A power company's advertisements exploited the trust of consumers and were likely to mislead or deceive, according to the Advertising Standards Authority.
Powershop launched an advertising campaign in Tauranga late last year directly targeting Trustpower. The advertisements, which ran in the Bay of Plenty Times, claimed that "even when you subtract the rebate, the average Trustpower household still pays more for power than the average Powershop customer".
Trustpower disputed the claims and lodged a complaint with the Advertising Standards Authority.
The authority's ruling upheld Trustpower's complaint.
"The data used to support the comparison was robust and independent, the application of the data and therefore the basis of the comparison was flawed," the decision said.
"The advertisement was likely to mislead consumers as it contained inadequately substantiated, and in some cases inaccurate, claims which created a false overall impression that Powershop was cheaper than Trustpower.
"Further, the panel said the advertisement exploited consumers' trust by not appropriately applying or describing the parameters of the test on which the claims were based."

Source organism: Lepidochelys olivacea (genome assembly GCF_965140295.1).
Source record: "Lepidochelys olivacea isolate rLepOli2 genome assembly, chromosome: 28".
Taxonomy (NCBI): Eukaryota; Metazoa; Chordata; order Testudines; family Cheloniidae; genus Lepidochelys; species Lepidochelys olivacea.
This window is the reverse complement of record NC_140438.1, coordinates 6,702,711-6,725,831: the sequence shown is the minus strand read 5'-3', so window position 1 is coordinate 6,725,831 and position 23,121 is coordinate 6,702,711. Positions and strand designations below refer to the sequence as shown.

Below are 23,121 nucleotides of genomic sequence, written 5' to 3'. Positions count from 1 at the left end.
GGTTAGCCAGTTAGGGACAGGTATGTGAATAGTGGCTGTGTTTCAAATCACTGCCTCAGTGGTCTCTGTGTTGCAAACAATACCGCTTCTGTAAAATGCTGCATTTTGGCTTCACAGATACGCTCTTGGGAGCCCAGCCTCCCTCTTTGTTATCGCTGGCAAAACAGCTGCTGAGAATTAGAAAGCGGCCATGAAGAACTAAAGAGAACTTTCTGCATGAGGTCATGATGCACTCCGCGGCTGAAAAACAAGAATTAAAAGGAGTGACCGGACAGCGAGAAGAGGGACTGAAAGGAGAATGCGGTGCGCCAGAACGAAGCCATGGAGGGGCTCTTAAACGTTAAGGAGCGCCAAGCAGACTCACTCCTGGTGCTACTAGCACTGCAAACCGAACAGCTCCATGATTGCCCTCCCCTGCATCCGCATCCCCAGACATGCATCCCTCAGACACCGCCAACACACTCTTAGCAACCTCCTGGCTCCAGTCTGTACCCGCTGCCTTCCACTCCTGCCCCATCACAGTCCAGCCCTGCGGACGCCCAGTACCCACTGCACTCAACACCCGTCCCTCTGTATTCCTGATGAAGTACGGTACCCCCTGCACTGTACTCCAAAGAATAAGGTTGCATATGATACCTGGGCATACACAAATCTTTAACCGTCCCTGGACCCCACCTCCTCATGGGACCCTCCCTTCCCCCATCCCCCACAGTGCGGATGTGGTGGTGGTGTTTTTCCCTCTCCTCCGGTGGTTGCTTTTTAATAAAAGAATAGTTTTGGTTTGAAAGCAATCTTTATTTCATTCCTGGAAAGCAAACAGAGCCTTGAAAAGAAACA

Trustpower argued it was not clear whether the advert used the figure for the average 2012 or 2013 TECT cheque, and if the 2013 figure had been used Trustpower customers would have actually paid $18 less than Powershop customers.
Powershop said the 2012 figures were the only figures available at the time but the authority ruled it was a "concern" the advertisements did not make clear which year's figure was used.
Powershop's adverts also incorrectly stated which plan Trustpower figures in the Ministry of Business, Innovation and Employment survey, which the claims were based on, referred to.
The authority agreed Powershop did not have the information to correctly model an average Trustpower household, a point which was also disputed.
The authority disagreed the focus of the advert was on Powershop's promise that it would beat the prices offered by any other company and said "as a whole, the advertisement mainly focused on a direct price comparison with Trustpower".
Powershop chief executive Ari Sargent said he apologised for any confusion.
"It's disappointing to be pulled up on a technicality because it was never our intention to mislead customers," he said. "It's clear that the Advertising Standards Authority believe it was an inaccurate statement, and technically it is incorrect. It's disappointing we didn't check that closely."
"The fact that Trustpower even referred it to the ASA is a sign that they don't like us in their patch and makes us more determined to stay here," he said.
A Trustpower spokesman said he would not comment as the company planned to release a statement today.
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